NICOSIA Feb 24 Cypriots vote in a runoff on
Sunday to elect a president who must clinch a bailout deal so
the island nation can avoid a financial meltdown that would
revive the euro zone crisis.
Conservative leader Nicos Anastasiades, who favours
hammering out a quick deal with foreign lenders, is favoured to
win against Communist-backed rival Stavros Malas, who is more
wary of the austerity terms accompanying any rescue.
Financial markets are hoping for an Anastasiades victory
that speeds up a joint rescue by the European Union and
International Monetary Fund before the island runs out of cash
and derails fragile confidence returning to the euro zone.
The 66-year-old lawyer took more than 45 percent of the vote
in last Sunday's first round, easily beating Malas who took 27
percent. An anti-austerity candidate who finished third refused
to back either contender, boosting Anastasiades' chances.
The winner takes the reins of a nation ravaged by its worst
economic crisis in four decades, with unemployment at a record
high of 15 percent. Pay cuts and tax hikes in preparation for a
bailout have further soured the normally sunny national mood.
"Whatever happens in this vote, the day after is going to be
very difficult for Cyprus," said Demetris Charalambous, a
56-year-old convenience store owner. "People are really
depressed. Business is bad, we are at risk of shutting down."
Prospects for a quick bailout that revives the sinking
Cypriot economy - which the EU says will shrink a worse than
expected 3.5 percent this year - have been equally grim.
Talks to rescue Nicosia have dragged on eight months since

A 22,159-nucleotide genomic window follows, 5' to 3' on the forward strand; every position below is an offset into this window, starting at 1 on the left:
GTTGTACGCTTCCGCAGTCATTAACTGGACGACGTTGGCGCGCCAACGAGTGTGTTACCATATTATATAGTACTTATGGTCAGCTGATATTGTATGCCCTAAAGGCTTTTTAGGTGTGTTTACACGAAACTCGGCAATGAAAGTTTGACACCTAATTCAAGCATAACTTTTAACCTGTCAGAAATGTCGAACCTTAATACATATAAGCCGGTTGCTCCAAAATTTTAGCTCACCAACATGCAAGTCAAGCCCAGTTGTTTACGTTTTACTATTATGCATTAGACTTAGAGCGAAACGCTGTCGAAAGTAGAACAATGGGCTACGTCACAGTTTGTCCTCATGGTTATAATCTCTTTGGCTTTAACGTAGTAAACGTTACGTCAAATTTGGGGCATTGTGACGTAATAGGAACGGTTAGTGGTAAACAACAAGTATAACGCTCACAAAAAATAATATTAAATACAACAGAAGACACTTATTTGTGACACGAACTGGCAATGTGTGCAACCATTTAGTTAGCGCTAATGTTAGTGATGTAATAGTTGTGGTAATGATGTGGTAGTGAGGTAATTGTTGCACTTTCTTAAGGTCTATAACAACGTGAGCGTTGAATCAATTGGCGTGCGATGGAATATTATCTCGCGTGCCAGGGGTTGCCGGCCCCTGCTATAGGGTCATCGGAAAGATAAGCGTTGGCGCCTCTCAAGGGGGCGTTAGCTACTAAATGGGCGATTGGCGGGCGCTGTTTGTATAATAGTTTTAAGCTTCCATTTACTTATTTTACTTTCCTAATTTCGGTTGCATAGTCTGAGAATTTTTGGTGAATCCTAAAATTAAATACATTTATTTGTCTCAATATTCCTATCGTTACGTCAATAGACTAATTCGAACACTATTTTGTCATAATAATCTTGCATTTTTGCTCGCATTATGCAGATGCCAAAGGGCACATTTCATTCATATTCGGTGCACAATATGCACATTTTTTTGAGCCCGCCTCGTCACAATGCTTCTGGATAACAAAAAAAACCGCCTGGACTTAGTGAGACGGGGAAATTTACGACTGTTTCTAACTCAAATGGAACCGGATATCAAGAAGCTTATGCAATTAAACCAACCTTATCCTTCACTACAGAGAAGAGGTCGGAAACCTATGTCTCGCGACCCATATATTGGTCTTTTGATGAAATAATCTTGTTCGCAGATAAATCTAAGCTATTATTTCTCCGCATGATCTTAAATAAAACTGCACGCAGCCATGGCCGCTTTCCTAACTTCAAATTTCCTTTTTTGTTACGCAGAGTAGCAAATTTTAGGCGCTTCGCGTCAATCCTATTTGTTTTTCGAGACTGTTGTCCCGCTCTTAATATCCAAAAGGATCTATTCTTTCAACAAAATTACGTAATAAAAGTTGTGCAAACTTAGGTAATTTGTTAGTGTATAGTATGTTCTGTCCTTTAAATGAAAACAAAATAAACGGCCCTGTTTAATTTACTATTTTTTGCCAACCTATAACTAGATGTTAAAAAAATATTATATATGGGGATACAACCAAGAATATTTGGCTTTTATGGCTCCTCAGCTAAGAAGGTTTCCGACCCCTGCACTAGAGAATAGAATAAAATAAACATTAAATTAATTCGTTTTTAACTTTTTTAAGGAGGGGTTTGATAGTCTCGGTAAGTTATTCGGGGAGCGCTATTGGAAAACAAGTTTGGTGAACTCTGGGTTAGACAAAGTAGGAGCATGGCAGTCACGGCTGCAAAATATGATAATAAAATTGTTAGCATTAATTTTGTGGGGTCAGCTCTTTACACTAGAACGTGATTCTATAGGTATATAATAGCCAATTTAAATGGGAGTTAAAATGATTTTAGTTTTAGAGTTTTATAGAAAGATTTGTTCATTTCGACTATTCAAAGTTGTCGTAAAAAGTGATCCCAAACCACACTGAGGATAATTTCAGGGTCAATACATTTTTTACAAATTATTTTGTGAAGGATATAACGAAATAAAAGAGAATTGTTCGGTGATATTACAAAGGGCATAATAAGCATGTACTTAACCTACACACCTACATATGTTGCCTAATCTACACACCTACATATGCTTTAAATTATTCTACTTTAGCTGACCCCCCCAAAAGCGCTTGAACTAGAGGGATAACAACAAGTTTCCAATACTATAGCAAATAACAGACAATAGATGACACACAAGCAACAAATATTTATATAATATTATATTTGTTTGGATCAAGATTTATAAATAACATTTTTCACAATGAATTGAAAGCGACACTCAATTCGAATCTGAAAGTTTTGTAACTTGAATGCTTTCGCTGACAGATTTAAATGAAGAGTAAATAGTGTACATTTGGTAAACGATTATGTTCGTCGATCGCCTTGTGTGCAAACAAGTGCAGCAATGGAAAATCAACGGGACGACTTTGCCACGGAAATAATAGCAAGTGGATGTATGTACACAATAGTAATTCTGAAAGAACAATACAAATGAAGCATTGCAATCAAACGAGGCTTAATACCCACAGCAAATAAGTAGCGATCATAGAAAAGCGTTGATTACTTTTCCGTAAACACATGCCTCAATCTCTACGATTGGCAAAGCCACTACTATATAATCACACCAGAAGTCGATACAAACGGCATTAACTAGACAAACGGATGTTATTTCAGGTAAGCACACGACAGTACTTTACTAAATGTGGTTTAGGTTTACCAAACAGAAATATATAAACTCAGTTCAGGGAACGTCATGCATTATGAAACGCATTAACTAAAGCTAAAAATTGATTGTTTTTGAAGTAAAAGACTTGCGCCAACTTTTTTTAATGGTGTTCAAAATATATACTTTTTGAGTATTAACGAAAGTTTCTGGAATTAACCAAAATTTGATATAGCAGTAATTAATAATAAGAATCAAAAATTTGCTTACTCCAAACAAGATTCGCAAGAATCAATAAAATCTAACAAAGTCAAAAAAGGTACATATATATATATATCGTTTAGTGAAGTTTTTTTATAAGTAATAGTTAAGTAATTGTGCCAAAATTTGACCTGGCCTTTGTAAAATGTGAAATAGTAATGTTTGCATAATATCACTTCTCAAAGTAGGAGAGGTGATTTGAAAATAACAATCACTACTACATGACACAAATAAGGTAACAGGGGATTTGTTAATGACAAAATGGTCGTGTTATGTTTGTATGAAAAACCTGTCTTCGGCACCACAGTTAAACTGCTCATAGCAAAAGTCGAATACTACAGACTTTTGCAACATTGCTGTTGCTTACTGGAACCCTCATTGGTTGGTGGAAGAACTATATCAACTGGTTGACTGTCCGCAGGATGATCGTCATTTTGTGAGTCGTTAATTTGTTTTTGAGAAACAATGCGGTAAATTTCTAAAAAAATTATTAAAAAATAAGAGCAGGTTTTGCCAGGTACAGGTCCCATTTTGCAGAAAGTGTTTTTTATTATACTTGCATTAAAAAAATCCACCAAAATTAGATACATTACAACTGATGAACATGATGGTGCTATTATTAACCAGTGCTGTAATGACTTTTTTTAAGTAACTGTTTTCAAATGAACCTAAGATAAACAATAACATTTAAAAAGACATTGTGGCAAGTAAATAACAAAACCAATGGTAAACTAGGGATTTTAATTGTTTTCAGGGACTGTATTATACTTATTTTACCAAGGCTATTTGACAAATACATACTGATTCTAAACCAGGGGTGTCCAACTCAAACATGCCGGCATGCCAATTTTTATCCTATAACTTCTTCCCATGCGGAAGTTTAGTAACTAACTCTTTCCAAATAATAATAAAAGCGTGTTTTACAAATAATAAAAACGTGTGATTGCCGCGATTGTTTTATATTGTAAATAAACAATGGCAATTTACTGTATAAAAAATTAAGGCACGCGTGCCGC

it first sought help, after a Greek sovereign debt restructuring
saddled its banks with losses. It is expected to need up to 17
billion euros in aid - worth the size of its entire economy.
Virtually all rescue options - from a bailout loan to a debt
writedown or slapping losses on bank depositors - are proving
unfeasible because they push Cypriot debt up to unmanageable
levels or risk hurting investor sentiment elsewhere in the bloc.
German misgivings about the nation's commitment to fighting
money laundering and strong financial ties with Russia have
further complicated the negotiations.
Longstanding anger over the island's 40-year-old division
into the Greek-speaking south and Turkish north has been
relegated to a distant second as an election issue this year,
with both candidates vying to portray himself as the right man
to lead the country out of its financial quagmire.
"We must end the uncertainty and give Cyprus back its lost
international credibility and its prestige in Europe,"
Anastasiades said as he ended his campaign.
A heavy smoker known for his no-nonsense style, Anastasiades
is widely respected but suffered political humiliation nine
years ago when he supported a United Nations blueprint to
reunify the island that was later rejected by the public.
He has suggested the island may even need a bridge loan to
tide it over until a rescue is nailed down.
His younger rival Malas is handicapped by the support of the
incumbent Communists who are perceived as having mismanaged the
economic crisis and a munitions blast in 2011.
Still, he is expected to get a boost from his pledges to
drive a hard bargain with lenders and anti-austerity rhetoric
that resonates with many Cypriots struggling to make ends meet.
"I want to see someone worthy win, who will cut out cronyism
and be decisive about the problems we have," said George
Nearchou, 58, an unemployed electrician.
"I am however very worried about austerity, people are very
angry. I see a popular uprising."